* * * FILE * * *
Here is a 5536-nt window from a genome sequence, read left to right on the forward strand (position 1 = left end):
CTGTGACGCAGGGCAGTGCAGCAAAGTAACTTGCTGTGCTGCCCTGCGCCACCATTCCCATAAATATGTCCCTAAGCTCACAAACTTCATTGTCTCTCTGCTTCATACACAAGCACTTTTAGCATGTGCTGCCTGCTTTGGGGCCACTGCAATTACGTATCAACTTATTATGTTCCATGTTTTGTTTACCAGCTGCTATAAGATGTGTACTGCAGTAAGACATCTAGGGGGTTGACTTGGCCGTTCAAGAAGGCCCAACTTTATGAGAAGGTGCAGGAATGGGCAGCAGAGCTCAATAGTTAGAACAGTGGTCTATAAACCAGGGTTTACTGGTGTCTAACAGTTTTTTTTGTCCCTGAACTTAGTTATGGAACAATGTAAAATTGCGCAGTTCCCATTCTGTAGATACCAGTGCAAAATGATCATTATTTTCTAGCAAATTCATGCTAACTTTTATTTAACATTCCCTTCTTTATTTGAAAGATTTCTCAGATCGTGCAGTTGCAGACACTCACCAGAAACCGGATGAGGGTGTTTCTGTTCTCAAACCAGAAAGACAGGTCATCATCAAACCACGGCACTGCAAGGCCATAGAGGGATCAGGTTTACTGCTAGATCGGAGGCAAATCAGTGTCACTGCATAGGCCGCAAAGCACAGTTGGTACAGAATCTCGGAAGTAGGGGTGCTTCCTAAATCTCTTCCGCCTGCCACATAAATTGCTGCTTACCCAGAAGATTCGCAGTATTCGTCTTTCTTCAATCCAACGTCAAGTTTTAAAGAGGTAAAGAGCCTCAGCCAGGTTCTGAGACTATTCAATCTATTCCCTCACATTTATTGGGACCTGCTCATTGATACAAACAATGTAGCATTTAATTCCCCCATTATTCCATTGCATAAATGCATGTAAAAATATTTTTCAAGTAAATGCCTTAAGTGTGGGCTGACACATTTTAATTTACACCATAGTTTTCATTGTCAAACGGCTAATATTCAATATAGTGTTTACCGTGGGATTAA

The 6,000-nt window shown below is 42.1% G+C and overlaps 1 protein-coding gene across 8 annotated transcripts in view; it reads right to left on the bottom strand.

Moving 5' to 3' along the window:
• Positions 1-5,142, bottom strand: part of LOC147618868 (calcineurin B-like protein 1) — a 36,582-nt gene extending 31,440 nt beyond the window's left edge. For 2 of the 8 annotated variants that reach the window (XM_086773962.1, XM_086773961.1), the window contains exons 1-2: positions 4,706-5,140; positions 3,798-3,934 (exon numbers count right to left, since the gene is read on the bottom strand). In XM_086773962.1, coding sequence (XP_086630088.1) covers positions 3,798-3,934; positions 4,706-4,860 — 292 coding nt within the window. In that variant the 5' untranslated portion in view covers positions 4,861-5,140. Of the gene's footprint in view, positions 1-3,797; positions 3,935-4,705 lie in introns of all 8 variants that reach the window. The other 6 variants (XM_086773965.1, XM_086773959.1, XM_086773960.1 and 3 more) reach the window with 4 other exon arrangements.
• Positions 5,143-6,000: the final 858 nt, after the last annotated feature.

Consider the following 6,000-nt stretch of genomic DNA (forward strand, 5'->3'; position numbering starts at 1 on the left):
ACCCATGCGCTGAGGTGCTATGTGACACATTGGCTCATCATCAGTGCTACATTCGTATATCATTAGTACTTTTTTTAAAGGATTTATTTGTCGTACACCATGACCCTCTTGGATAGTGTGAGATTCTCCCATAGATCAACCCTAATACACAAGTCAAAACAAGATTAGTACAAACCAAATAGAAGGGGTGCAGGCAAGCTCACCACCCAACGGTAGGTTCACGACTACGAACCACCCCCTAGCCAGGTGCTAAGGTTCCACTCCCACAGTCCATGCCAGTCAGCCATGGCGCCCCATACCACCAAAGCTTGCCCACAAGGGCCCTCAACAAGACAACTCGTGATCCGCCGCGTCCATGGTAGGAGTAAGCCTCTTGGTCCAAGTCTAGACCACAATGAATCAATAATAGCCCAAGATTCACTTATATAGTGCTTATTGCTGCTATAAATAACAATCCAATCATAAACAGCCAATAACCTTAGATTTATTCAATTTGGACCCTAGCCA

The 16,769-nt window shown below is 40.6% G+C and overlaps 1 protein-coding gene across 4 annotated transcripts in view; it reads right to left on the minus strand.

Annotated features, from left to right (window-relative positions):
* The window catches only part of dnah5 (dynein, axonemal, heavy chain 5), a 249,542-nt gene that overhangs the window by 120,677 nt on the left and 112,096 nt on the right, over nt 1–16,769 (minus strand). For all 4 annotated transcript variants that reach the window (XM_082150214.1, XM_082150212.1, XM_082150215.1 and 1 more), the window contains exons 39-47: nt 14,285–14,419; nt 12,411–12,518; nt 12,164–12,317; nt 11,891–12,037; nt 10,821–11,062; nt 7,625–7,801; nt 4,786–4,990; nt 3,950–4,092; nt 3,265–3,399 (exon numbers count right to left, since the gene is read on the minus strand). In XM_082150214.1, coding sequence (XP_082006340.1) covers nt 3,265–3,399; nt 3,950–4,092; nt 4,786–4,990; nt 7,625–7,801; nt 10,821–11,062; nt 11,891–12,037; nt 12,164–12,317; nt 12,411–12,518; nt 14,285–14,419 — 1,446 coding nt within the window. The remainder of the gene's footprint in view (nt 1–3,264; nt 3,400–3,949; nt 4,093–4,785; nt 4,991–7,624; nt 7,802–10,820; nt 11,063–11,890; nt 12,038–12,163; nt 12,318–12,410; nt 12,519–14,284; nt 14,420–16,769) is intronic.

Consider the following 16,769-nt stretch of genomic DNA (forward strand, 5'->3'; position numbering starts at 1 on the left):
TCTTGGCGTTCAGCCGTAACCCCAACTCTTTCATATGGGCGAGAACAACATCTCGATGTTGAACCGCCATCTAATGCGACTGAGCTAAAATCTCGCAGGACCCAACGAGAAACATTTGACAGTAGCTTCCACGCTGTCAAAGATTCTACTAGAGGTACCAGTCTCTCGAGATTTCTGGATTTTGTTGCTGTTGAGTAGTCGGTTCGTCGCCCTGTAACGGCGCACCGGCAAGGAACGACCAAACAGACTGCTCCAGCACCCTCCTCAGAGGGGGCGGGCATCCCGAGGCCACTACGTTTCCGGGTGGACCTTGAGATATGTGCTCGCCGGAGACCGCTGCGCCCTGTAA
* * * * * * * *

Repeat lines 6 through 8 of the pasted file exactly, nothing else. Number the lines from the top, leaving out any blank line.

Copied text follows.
• Positions 5,143-6,000: the final 858 nt, after the last annotated feature.

Consider the following 6,000-nt stretch of genomic DNA (forward strand, 5'->3'; position numbering starts at 1 on the left):
ACCCATGCGCTGAGGTGCTATGTGACACATTGGCTCATCATCAGTGCTACATTCGTATATCATTAGTACTTTTTTTAAAGGATTTATTTGTCGTACACCATGACCCTCTTGGATAGTGTGAGATTCTCCCATAGATCAACCCTAATACACAAGTCAAAACAAGATTAGTACAAACCAAATAGAAGGGGTGCAGGCAAGCTCACCACCCAACGGTAGGTTCACGACTACGAACCACCCCCTAGCCAGGTGCTAAGGTTCCACTCCCACAGTCCATGCCAGTCAGCCATGGCGCCCCATACCACCAAAGCTTGCCCACAAGGGCCCTCAACAAGACAACTCGTGATCCGCCGCGTCCATGGTAGGAGTAAGCCTCTTGGTCCAAGTCTAGACCACAATGAATCAATAATAGCCCAAGATTCACTTATATAGTGCTTATTGCTGCTATAAATAACAATCCAATCATAAACAGCCAATAACCTTAGATTTATTCAATTTGGACCCTAGCCA